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178 comments

wow (5, Insightful)

Anonymous Coward | about 3 years ago | (#36571748)

Looks like she thought she was employed by the TSA.

Re:wow (2, Funny)

Anonymous Coward | about 3 years ago | (#36572020)

Looks like she thought she was employed by the TSA.

Cops vs Smurfs. Whoever loses, we win.

On one hand, the only reason she was arrested is because TSOs aren't law enforcement officers. The blue wall of silence (standard practice whereby so-called "good cops" cover up for the misdeeds of bad cops) doesn't apply.

On the other hand, part of me thinks the TSA just hates competition.

On balance, good job, TSA. You've caught your first criminal in what, a decade? Congrats. Totally not worth the expense and hassle, but congrats anyways on doing the right thing.

Re:wow (5, Informative)

Anonymous Coward | about 3 years ago | (#36572082)

On balance, good job, TSA. You've caught your first criminal in what, a decade? Congrats.

Premature celebration. The TSA didn't even catch her. It was the Miami PD.

Re:wow (2)

mkiwi (585287) | about 3 years ago | (#36573484)

Now if only Rockstar would come out with Grand Theft iPad: Miami

Re:wow (0)

Anonymous Coward | about 3 years ago | (#36573312)

first criminal in what, a decade

[citation needed]

Re:wow (1)

Ihmhi (1206036) | about 3 years ago | (#36572576)

TSA agents were quoted as saying, "Stop right there, criminal scum!"

As Nelson Muntz would say (0)

Anonymous Coward | about 3 years ago | (#36571756)

HA HA.

News for nerds (0, Insightful)

Anonymous Coward | about 3 years ago | (#36571758)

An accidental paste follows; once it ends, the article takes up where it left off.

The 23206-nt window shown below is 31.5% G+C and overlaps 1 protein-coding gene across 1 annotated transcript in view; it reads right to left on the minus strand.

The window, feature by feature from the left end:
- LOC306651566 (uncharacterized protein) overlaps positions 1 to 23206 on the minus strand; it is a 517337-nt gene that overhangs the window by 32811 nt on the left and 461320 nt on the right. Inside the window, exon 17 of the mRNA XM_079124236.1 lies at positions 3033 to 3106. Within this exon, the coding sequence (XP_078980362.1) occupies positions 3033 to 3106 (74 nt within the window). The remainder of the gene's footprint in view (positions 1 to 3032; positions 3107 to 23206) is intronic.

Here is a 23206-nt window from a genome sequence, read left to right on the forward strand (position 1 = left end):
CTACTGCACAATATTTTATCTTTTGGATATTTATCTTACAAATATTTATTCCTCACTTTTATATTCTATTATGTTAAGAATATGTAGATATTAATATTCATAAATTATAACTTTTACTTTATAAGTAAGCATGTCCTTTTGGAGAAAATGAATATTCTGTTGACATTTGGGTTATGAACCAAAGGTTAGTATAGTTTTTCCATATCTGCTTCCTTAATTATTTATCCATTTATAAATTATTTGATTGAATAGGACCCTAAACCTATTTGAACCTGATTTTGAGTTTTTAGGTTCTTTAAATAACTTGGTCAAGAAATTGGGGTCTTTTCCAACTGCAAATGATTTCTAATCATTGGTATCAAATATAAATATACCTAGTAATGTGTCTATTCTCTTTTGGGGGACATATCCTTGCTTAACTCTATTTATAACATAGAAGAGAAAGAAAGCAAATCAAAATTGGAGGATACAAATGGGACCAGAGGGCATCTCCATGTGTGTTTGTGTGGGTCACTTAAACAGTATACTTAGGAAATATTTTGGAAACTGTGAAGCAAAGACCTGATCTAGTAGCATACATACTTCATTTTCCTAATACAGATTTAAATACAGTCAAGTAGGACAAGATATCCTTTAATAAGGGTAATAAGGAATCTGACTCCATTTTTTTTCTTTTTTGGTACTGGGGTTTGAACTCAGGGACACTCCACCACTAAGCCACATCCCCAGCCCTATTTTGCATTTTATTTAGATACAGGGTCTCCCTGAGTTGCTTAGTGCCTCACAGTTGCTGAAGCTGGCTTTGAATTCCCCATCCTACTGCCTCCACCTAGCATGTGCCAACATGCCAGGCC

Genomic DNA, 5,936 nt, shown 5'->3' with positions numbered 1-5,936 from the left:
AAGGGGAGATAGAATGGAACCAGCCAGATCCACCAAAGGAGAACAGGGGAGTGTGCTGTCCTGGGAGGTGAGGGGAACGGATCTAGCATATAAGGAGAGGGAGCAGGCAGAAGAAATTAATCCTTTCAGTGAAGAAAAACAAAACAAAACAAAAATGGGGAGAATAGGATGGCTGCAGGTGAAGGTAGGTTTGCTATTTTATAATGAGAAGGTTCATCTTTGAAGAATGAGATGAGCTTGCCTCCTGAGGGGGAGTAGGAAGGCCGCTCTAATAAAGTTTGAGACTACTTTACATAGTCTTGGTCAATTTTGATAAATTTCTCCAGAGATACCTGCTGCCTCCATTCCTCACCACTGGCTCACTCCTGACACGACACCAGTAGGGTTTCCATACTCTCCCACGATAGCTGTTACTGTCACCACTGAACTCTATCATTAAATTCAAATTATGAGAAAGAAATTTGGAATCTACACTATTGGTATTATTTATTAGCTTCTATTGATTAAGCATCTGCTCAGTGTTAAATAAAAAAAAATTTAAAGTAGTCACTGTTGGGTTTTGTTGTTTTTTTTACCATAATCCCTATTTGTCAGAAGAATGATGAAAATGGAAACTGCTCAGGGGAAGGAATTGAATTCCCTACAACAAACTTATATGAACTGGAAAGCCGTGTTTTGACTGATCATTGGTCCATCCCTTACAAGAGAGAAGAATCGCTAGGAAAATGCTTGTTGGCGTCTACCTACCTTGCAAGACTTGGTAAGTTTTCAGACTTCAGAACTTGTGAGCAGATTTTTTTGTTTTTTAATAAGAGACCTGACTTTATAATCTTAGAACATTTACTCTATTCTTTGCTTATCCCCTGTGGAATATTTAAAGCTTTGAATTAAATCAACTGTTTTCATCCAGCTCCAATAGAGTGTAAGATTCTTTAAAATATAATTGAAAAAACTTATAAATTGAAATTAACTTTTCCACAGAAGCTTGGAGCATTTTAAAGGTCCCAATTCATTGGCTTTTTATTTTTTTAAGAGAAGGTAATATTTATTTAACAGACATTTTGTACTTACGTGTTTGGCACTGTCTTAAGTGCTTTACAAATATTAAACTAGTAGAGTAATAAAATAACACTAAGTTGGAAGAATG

stuff that matters
*sigh*

Re:News for nerds (0, Funny)

Anonymous Coward | about 3 years ago | (#36571910)

But it is something that matter!

It speaks about how even low IQ people crave for the single most innovative and powerful device thats bound to rewrite the complete history of computational devices. Obama farts? It's news if he have an iPad in his hand in the moment. Nuclear power plant flooding, is not news because nuclear power plants don't make/use iPads. Get with the program.

Re:News for nerds (1)

Anonymous Coward | about 3 years ago | (#36572350)

But it is something that matter!

It speaks about how even low IQ people crave things that are shiney.

There, fixed that for you.

Re:News for nerds (4, Insightful)

MobileTatsu-NJG (946591) | about 3 years ago | (#36573436)

It speaks about how even low IQ people crave for the single most innovative and powerful device thats bound to rewrite the complete history of computational devices. Obama farts? It's news if he have an iPad in his hand in the moment. Nuclear power plant flooding, is not news because nuclear power plants don't make/use iPads. Get with the program.

It also matters for anybody who travels with electronic devices. The TSA requires you to take your laptop (and tablet) out of your bag and put it on a little tray, out in the open and all by itself, to go through XRAY. Then you have to go through the scanner, so you're separated from your goods for a bit. I'm all for poo-poo'ing an obvious appeal to fanboism for link-bait, but you don't really think that's something important to know?